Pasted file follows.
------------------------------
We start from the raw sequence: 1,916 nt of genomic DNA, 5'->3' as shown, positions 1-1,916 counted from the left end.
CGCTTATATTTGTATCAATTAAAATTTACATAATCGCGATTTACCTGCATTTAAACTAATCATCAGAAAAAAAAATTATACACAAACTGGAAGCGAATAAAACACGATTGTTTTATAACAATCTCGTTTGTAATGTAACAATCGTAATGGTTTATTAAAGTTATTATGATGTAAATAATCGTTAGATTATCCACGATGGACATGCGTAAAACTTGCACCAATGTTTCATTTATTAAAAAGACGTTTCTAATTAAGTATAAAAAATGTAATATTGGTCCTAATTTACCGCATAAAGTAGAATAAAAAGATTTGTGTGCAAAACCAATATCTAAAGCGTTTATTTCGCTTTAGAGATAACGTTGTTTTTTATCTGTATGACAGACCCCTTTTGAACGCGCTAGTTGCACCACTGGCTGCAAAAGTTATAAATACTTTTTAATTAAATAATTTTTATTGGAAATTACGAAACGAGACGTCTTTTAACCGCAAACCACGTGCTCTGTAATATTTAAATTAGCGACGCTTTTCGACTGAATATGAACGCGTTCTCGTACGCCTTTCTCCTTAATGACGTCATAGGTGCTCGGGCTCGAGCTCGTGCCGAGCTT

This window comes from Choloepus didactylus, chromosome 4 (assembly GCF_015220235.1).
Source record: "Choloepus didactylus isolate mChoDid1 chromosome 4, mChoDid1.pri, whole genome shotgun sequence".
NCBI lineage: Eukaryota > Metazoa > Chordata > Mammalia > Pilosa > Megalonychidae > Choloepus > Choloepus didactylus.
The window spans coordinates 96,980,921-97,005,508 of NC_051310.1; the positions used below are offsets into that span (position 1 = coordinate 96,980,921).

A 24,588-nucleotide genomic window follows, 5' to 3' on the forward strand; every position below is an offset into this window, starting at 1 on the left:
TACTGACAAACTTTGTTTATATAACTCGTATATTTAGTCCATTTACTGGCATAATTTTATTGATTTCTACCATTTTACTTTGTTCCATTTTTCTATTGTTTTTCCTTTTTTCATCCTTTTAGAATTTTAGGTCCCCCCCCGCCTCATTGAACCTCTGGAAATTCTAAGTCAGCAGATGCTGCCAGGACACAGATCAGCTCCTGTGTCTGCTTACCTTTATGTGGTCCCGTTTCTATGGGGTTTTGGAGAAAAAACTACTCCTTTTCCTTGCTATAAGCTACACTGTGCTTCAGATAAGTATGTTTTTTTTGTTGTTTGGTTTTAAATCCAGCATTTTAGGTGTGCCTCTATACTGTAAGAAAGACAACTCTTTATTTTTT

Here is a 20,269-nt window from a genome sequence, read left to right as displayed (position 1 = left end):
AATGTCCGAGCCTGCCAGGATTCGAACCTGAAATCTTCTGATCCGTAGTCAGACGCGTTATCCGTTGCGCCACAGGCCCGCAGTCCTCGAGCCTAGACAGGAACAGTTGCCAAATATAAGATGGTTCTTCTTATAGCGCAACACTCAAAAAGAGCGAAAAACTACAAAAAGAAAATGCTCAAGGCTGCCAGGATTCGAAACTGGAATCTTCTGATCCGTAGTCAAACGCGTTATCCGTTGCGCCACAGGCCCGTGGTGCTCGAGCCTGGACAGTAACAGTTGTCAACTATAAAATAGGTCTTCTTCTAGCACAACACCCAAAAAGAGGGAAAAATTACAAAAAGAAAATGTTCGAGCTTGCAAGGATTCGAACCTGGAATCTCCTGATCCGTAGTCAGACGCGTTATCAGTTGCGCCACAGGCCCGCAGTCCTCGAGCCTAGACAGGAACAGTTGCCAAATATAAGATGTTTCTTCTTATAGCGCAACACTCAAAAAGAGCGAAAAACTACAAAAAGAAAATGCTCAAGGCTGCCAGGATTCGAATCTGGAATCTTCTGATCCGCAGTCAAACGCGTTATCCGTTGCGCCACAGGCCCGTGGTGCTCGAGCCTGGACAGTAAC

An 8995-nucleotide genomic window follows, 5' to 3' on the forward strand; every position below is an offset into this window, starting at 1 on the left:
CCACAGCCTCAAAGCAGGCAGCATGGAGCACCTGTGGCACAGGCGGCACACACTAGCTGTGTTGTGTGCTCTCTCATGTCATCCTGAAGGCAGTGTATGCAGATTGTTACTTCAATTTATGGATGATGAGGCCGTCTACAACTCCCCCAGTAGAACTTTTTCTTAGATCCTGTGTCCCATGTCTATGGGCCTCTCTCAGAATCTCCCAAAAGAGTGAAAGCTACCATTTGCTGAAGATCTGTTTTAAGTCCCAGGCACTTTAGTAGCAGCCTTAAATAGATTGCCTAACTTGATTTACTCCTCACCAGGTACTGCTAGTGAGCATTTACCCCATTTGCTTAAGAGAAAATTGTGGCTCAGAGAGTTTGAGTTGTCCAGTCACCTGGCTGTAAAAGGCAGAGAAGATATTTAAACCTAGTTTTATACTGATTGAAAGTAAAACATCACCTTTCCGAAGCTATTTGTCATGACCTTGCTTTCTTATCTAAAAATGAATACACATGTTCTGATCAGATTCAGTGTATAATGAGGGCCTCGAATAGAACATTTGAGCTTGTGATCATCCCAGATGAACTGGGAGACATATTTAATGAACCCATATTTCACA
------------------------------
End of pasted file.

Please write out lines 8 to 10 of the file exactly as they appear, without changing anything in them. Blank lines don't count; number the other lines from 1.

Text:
TACTGACAAACTTTGTTTATATAACTCGTATATTTAGTCCATTTACTGGCATAATTTTATTGATTTCTACCATTTTACTTTGTTCCATTTTTCTATTGTTTTTCCTTTTTTCATCCTTTTAGAATTTTAGGTCCCCCCCCGCCTCATTGAACCTCTGGAAATTCTAAGTCAGCAGATGCTGCCAGGACACAGATCAGCTCCTGTGTCTGCTTACCTTTATGTGGTCCCGTTTCTATGGGGTTTTGGAGAAAAAACTACTCCTTTTCCTTGCTATAAGCTACACTGTGCTTCAGATAAGTATGTTTTTTTTGTTGTTTGGTTTTAAATCCAGCATTTTAGGTGTGCCTCTATACTGTAAGAAAGACAACTCTTTATTTTTT

Here is a 20,269-nt window from a genome sequence, read left to right as displayed (position 1 = left end):
AATGTCCGAGCCTGCCAGGATTCGAACCTGAAATCTTCTGATCCGTAGTCAGACGCGTTATCCGTTGCGCCACAGGCCCGCAGTCCTCGAGCCTAGACAGGAACAGTTGCCAAATATAAGATGGTTCTTCTTATAGCGCAACACTCAAAAAGAGCGAAAAACTACAAAAAGAAAATGCTCAAGGCTGCCAGGATTCGAAACTGGAATCTTCTGATCCGTAGTCAAACGCGTTATCCGTTGCGCCACAGGCCCGTGGTGCTCGAGCCTGGACAGTAACAGTTGTCAACTATAAAATAGGTCTTCTTCTAGCACAACACCCAAAAAGAGGGAAAAATTACAAAAAGAAAATGTTCGAGCTTGCAAGGATTCGAACCTGGAATCTCCTGATCCGTAGTCAGACGCGTTATCAGTTGCGCCACAGGCCCGCAGTCCTCGAGCCTAGACAGGAACAGTTGCCAAATATAAGATGTTTCTTCTTATAGCGCAACACTCAAAAAGAGCGAAAAACTACAAAAAGAAAATGCTCAAGGCTGCCAGGATTCGAATCTGGAATCTTCTGATCCGCAGTCAAACGCGTTATCCGTTGCGCCACAGGCCCGTGGTGCTCGAGCCTGGACAGTAAC